March 11, 2014
Topic: Campus News
Consider these staggering facts: Between January 2013 and 2014, the number of Wi-Fi connections per day reached 2.5 million — triple the numbers reached in previous years on the U-M Ann Arbor campus (excluding UMHS). Also during this period, the number of devices doubled and peaked at 99, 624.
Students on average brought five connected devices to campus with them this year. Increasingly, video is accessed over Wi-Fi rather than through cable TV services. Since the total number of users has not grown significantly, this means each person now has more devices and is “always connected.” This exponential growth places a huge demand on the existing Wi-Fi capacity.
A substantial project to upgrade the Ann Arbor campus Wi-Fi network is addressing this need. “Anytime-anywhere,” or ubiquitous, reliable, high-bandwidth Wi-Fi, is a basic expectation and a critical need for research, teaching and learning activities.
Andy Palms, executive director of communications systems and data centers at Information and Technology Services, stated, "The project to upgrade 24 high-traffic buildings is underway and will deliver on our promise to provide reliable Wi-Fi across campus. Students and faculty members should notice a significant difference in several high-traffic buildings when they return in the fall."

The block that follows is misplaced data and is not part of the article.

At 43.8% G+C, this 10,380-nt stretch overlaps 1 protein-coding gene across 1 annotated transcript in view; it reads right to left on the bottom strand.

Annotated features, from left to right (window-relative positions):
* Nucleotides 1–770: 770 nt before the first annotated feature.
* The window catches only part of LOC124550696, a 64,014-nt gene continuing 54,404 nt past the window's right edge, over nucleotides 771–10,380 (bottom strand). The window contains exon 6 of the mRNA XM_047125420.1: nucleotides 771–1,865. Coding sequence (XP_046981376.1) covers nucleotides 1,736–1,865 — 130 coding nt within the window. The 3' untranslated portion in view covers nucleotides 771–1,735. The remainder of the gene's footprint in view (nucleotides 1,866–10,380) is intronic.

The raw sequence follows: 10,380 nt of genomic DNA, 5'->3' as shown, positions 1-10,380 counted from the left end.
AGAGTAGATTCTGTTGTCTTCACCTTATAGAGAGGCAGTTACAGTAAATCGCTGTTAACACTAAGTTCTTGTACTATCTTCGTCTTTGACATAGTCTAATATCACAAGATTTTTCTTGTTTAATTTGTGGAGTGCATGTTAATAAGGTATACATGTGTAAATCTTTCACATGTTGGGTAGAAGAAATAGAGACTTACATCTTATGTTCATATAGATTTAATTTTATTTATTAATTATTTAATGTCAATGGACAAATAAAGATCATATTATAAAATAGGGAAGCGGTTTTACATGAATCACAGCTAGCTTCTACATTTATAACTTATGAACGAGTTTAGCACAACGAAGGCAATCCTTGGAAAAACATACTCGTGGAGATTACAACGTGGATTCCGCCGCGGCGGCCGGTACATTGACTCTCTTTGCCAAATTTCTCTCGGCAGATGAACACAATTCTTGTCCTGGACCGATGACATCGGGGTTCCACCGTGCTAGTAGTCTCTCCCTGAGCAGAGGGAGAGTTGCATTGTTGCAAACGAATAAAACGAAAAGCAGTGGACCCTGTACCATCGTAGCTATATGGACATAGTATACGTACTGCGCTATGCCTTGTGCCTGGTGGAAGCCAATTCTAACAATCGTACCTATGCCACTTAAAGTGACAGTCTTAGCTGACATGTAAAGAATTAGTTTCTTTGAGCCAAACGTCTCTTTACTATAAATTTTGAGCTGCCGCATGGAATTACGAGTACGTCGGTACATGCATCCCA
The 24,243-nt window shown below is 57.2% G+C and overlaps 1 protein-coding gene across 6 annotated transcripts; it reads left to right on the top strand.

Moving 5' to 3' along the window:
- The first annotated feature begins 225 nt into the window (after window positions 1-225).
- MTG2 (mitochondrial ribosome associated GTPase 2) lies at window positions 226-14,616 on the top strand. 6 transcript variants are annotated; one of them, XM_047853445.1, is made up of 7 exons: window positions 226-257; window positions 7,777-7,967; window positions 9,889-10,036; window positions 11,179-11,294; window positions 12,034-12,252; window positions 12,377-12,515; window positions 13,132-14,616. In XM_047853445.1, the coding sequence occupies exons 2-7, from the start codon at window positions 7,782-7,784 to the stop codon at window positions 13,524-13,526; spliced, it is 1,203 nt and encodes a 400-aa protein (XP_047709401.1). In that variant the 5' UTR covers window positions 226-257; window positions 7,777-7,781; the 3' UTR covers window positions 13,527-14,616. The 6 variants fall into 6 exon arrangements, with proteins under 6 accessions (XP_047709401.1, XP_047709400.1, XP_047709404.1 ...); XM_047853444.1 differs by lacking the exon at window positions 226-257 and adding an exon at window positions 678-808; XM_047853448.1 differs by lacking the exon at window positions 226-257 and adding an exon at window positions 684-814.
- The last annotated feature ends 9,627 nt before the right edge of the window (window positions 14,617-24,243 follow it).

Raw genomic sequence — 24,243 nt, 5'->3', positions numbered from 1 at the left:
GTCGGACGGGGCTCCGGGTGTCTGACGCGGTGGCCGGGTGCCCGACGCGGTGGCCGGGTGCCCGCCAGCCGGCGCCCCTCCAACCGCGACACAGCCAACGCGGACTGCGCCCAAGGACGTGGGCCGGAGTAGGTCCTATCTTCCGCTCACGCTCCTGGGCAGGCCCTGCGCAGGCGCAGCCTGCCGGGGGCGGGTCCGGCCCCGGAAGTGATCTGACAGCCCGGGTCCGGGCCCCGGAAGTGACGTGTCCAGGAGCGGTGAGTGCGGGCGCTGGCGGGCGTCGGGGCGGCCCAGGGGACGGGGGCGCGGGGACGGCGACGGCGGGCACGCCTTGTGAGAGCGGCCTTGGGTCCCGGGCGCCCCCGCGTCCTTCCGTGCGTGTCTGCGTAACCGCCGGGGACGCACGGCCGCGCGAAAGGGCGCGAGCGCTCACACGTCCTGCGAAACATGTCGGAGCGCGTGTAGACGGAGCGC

Wi-Fi in the undergraduate and graduate libraries recently was upgraded — a seamless process that led to a much-improved environment.
“The upgrade of the Wi-Fi network at the Shapiro and Hatcher libraries has been a welcome enhancement to the overall library user experience — a night-and-day improvement in coverage and connectivity,” said Bill Kopinski, interim manager of Library Desktop Support Services at the U-M Libraries.
Palmer Commons, the Michigan Unions, Student Activities Building, and Rackham and Ruthven buildings, among others, will go through similar upgrades.
Upgraded Wi-Fi will support the increasing number of mobile devices in use. For the campus community this means increased personal productivity, improved group collaboration environments, and greater flexibility to schedule and utilize university spaces — all of which advance the university’s academic mission.
Location changes no longer will require reconfiguration of devices, enabling faculty and students to work in previously unusable areas and access a wider range of applications.
While this upgrade offers an immediate, improved user experience, there are longer-term benefits. In an environment of continuous technological evolution, it positions U-M to capitalize on new technology. Aligning with the IT Strategic Plan, it strengthens the NextGen infrastructure by making a strategic investment in the key area of communications networks.